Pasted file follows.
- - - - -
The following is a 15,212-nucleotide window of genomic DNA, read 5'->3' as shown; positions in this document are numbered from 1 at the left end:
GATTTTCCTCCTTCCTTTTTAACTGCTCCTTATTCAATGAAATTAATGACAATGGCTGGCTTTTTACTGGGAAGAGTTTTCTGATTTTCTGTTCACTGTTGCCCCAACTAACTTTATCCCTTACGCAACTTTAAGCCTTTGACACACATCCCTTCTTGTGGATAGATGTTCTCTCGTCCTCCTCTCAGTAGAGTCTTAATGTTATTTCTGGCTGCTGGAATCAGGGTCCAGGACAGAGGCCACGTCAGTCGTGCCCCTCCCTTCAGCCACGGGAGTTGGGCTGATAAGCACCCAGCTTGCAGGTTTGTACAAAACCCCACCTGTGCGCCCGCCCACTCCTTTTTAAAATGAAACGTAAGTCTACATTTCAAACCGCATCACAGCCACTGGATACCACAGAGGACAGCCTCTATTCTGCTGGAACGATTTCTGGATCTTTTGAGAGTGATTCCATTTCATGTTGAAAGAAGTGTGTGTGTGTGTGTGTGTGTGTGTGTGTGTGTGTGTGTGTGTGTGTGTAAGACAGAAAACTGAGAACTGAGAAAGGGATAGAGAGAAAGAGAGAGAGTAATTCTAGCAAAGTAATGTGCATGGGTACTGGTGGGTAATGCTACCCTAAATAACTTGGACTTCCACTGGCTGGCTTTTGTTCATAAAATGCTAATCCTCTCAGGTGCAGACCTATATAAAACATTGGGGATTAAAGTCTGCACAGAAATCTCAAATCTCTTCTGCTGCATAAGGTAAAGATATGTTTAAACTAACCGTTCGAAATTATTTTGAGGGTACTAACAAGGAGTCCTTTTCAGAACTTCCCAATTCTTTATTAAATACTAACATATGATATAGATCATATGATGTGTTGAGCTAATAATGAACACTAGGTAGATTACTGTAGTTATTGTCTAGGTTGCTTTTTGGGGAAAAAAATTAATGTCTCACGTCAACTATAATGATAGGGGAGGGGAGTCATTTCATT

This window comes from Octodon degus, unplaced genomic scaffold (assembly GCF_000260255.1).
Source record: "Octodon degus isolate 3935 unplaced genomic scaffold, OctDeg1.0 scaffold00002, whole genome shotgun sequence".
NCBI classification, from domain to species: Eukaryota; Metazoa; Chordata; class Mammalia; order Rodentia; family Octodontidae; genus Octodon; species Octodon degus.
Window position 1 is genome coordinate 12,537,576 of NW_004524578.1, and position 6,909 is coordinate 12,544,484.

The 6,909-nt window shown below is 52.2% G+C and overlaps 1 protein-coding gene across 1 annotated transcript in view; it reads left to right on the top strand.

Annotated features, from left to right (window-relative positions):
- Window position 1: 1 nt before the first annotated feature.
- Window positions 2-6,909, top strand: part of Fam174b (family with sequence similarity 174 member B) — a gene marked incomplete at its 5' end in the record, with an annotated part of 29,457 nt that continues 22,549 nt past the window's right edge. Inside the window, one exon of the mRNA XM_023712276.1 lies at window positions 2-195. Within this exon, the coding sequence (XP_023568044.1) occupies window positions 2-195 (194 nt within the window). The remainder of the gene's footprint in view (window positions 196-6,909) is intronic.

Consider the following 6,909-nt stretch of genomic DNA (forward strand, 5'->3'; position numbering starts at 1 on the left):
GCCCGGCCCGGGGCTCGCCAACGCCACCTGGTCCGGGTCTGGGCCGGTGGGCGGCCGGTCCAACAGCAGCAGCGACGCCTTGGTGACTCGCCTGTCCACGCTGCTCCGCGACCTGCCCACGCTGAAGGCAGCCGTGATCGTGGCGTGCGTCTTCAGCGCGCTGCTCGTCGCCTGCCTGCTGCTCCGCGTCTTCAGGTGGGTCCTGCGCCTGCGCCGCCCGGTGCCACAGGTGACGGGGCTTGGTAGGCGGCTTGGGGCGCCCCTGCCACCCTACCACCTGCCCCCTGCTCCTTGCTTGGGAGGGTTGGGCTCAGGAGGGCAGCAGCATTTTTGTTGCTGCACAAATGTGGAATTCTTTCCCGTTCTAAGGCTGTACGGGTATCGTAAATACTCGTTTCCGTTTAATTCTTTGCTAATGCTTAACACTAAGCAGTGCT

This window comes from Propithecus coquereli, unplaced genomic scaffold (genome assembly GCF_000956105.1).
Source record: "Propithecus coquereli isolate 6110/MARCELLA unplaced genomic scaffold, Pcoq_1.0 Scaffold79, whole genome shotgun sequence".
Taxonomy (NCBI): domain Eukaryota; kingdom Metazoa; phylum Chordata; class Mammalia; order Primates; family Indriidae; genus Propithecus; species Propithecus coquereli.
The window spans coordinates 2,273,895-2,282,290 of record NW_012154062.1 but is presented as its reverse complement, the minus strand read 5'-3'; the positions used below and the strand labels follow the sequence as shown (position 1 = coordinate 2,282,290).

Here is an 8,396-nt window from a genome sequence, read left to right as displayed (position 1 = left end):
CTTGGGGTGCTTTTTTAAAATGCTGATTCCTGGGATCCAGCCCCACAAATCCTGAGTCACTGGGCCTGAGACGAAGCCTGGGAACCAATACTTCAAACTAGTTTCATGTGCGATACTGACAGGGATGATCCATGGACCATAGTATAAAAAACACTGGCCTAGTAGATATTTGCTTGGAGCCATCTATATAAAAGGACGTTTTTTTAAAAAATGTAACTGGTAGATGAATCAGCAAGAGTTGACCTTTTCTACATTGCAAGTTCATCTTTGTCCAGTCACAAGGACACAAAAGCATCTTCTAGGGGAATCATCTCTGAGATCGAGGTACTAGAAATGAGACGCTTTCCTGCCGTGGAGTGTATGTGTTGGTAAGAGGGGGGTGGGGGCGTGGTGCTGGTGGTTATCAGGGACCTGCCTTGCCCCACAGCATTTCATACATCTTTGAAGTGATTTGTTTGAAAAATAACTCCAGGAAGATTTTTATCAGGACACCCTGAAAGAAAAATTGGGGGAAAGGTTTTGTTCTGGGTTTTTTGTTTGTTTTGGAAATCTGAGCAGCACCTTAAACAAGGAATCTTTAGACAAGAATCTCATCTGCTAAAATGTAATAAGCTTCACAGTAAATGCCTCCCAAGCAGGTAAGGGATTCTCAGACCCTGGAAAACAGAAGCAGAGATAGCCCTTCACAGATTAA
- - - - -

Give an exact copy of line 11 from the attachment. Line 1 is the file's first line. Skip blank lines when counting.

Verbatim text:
Consider the following 6,909-nt stretch of genomic DNA (forward strand, 5'->3'; position numbering starts at 1 on the left):